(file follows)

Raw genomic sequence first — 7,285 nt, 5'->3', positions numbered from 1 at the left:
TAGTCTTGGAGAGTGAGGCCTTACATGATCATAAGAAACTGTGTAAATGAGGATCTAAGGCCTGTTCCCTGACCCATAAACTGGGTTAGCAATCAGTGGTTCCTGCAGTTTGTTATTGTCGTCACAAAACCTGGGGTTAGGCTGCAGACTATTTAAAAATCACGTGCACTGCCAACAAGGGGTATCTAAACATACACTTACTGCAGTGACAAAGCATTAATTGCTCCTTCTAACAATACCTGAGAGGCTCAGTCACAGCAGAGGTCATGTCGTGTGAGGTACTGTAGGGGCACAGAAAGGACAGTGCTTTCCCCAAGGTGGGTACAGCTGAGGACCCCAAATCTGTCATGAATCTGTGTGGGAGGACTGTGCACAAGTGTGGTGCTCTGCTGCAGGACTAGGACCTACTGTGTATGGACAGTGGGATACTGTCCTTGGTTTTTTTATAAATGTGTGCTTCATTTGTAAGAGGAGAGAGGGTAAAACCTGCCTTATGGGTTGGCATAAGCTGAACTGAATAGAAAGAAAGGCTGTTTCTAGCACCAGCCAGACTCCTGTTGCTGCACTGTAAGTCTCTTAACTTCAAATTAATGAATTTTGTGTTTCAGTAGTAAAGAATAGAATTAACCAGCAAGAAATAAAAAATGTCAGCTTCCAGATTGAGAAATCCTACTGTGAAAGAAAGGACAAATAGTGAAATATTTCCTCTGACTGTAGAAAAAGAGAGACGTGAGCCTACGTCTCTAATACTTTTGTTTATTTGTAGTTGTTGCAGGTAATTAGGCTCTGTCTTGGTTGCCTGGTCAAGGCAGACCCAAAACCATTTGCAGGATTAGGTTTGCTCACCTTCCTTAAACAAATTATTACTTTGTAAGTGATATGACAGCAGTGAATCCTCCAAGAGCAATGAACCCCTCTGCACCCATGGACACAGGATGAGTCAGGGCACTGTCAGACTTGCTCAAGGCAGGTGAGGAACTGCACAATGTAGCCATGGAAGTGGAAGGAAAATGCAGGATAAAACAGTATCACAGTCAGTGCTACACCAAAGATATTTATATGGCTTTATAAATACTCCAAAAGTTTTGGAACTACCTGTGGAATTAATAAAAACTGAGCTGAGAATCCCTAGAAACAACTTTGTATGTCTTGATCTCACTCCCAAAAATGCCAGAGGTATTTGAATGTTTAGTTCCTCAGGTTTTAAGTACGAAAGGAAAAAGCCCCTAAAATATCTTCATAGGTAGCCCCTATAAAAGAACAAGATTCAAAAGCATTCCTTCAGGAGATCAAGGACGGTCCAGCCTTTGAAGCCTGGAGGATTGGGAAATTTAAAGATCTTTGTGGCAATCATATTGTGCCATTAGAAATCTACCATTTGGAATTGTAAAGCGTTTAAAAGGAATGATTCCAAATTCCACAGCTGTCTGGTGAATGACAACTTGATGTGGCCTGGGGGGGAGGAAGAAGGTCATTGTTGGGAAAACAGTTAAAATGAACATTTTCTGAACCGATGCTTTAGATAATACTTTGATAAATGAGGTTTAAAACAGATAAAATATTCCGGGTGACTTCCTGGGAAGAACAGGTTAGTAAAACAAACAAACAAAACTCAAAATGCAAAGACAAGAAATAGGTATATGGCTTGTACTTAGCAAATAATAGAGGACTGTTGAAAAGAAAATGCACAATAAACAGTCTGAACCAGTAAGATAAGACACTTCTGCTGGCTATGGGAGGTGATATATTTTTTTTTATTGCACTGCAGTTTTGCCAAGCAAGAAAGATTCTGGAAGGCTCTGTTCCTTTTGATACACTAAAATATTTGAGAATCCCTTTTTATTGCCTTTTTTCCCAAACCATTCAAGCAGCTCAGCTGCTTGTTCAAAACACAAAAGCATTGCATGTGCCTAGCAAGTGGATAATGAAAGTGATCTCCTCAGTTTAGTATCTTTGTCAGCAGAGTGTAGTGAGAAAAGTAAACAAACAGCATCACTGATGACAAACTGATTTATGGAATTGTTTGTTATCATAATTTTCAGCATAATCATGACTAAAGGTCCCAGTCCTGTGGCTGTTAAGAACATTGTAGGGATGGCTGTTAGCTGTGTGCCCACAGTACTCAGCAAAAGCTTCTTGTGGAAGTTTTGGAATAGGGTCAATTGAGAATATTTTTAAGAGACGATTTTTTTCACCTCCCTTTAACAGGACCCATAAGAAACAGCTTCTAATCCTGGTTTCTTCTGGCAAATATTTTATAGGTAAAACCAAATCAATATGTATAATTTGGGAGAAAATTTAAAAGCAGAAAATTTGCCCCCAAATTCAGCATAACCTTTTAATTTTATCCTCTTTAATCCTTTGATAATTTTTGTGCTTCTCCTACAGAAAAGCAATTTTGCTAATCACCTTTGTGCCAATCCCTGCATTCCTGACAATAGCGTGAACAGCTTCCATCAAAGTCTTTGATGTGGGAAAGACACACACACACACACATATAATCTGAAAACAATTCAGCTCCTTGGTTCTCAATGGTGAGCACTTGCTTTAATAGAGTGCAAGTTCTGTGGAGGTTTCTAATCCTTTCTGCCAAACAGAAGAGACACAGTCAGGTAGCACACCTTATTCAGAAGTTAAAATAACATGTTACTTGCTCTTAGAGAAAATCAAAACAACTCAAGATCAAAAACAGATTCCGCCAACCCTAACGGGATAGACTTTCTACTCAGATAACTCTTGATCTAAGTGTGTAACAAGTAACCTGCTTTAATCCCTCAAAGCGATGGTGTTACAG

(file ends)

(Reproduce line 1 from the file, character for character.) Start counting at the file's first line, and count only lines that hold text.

Raw genomic sequence first — 7,285 nt, 5'->3', positions numbered from 1 at the left: